For a quarter of a century, at the international level the relevant standards to follow in accreditation have been successive editions of ISO later ISO/IEC Guide 25 "General requirements for the technical competence of testing laboratories", or the European Standard EN 45001 "General criteria for the operation of testing laboratories".

These two documents have now been replaced by the much more detailed International Standard ISO/IEC 17025:1999 "General requirements for the competence of testing and calibration laboratories", which also became a European Standard (EN) in 2000.





ISO/IEC Guide 25: 1990"General requirements for the technical competence of testing laboratories"

or EN 45001


EAL-G25/ECLM-1 "Accreditation for medical laboratories" 

Published by EAL/ECLM


ISO/IEC 17025:1999 "General requirements for the competence of testing and calibration laboratories"

Became an EN in 2000


ISO 15189:2003 "Medical laboratories - Particular requirements for quality and competence"

Prepared by ISO Technical Committee 212 "Clinical laboratory testing and in vitro diagnostic test systems"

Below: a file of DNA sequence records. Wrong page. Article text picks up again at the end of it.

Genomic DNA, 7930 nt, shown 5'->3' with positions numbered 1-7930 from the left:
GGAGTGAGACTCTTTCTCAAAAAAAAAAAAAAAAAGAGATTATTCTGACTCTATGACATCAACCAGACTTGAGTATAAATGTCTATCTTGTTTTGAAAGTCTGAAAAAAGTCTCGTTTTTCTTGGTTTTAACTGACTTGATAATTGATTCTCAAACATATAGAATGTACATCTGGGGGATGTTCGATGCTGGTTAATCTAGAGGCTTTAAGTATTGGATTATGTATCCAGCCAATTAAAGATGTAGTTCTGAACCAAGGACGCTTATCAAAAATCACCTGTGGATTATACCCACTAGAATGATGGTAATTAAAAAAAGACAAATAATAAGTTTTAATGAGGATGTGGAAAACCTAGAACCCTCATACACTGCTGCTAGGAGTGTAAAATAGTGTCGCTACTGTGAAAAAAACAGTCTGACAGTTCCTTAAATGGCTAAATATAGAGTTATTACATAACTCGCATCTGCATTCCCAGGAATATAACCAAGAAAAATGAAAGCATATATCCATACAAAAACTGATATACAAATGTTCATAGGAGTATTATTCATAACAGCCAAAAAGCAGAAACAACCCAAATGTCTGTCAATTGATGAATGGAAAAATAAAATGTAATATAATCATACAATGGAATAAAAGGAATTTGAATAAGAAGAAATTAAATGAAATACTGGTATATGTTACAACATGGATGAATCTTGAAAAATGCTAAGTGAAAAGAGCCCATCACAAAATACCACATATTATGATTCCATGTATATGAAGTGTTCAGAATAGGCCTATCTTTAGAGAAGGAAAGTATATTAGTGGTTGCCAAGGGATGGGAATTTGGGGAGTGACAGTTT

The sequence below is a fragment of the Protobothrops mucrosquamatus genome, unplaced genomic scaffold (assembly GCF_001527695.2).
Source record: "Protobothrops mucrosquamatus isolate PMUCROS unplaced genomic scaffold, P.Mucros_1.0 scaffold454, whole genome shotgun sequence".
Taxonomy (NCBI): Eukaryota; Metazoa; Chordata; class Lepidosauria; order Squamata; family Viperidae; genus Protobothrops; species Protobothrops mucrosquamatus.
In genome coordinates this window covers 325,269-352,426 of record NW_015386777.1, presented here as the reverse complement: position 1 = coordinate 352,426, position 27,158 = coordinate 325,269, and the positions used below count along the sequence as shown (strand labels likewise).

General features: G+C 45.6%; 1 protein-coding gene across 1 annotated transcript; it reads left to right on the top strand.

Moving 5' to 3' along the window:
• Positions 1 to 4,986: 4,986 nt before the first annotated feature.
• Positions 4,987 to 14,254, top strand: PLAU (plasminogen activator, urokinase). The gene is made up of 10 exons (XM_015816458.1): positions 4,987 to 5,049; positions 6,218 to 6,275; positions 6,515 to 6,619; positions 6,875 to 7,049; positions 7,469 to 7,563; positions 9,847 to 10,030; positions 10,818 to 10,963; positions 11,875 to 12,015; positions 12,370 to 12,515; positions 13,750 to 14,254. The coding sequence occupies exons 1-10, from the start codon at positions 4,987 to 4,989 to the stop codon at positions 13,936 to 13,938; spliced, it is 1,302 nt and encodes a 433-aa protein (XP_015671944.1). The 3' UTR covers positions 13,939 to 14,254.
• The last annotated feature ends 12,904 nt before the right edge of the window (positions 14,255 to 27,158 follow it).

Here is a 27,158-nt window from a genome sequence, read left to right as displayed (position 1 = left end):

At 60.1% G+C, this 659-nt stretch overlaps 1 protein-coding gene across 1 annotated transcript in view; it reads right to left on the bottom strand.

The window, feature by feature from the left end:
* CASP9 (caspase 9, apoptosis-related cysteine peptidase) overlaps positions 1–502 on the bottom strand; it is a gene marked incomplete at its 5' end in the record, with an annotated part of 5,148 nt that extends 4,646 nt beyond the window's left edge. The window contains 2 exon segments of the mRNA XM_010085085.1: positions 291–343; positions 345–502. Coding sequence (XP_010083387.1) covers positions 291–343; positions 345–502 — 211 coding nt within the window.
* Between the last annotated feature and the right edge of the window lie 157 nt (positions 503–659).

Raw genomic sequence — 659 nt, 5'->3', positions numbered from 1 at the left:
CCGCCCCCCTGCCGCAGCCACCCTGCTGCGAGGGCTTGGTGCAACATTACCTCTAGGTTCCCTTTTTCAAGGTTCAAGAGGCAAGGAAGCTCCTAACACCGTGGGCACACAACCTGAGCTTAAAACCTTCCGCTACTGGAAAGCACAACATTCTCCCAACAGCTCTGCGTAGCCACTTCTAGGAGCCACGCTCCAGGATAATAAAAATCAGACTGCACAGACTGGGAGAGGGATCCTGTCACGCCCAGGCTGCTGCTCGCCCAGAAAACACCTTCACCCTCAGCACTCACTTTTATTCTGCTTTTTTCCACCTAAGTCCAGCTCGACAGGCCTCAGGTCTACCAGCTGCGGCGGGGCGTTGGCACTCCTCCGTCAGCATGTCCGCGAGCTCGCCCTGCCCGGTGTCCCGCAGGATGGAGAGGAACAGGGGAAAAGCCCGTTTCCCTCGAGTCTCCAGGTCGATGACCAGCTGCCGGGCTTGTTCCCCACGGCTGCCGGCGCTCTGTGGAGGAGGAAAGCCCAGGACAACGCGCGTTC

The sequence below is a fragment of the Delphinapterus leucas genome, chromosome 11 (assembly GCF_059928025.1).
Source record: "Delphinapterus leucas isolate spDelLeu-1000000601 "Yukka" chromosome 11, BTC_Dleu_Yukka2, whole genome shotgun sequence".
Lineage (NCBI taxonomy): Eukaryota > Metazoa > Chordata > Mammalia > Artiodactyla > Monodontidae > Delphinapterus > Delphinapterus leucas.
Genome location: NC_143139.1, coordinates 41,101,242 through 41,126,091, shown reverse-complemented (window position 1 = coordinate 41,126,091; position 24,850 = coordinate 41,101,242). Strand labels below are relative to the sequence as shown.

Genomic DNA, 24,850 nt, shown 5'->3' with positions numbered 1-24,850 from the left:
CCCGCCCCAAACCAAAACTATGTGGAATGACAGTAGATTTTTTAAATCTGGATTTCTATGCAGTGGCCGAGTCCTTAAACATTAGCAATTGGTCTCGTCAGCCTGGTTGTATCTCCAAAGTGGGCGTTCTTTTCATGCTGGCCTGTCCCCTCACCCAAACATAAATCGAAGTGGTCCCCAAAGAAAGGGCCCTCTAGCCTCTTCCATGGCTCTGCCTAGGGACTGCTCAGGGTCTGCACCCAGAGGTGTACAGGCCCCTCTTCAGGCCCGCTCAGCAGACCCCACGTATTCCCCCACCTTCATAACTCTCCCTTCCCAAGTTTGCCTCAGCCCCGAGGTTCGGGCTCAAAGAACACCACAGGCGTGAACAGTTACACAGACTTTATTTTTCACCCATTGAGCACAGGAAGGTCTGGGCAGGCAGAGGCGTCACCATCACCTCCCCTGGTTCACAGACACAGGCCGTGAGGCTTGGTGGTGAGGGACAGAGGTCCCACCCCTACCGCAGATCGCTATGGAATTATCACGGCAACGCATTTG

TABLE I. History of accreditation standards

When accreditation of examinations in Northern European medical laboratories became relevant in the 1990s, laboratories felt that the ISO/IEC Guide 25:1990 was insufficiently applicable, especially regarding the pre- and postanalytical phases.

Consequently, the European Cooperation for Accreditation of Laboratories (EAL) and the European Confederation of Laboratory Medicine (ECLM) published an EAL-G25/ECLM-1 "Accreditation for medical laboratories" in 1997.

This document presented in parallel selected sentences or summary statements of Guide 25 and respective recommended interpretations. Such a structure impractically requires the simultaneous use of two documents.

The International Standard ISO/IEC 17025:1999 provides the general requirements for quality management system and technical competence, but the medical laboratorians again found that the involvement with patients and clinicians make special considerations necessary, particularly for the pre- and postexaminational phases.

Consequently, the ISO Technical Committee 212 "Clinical laboratory testing and in vitro diagnostic test systems" has now produced a stand-alone ISO 15189:2003 "Medical laboratories - Particular requirements for quality and competence".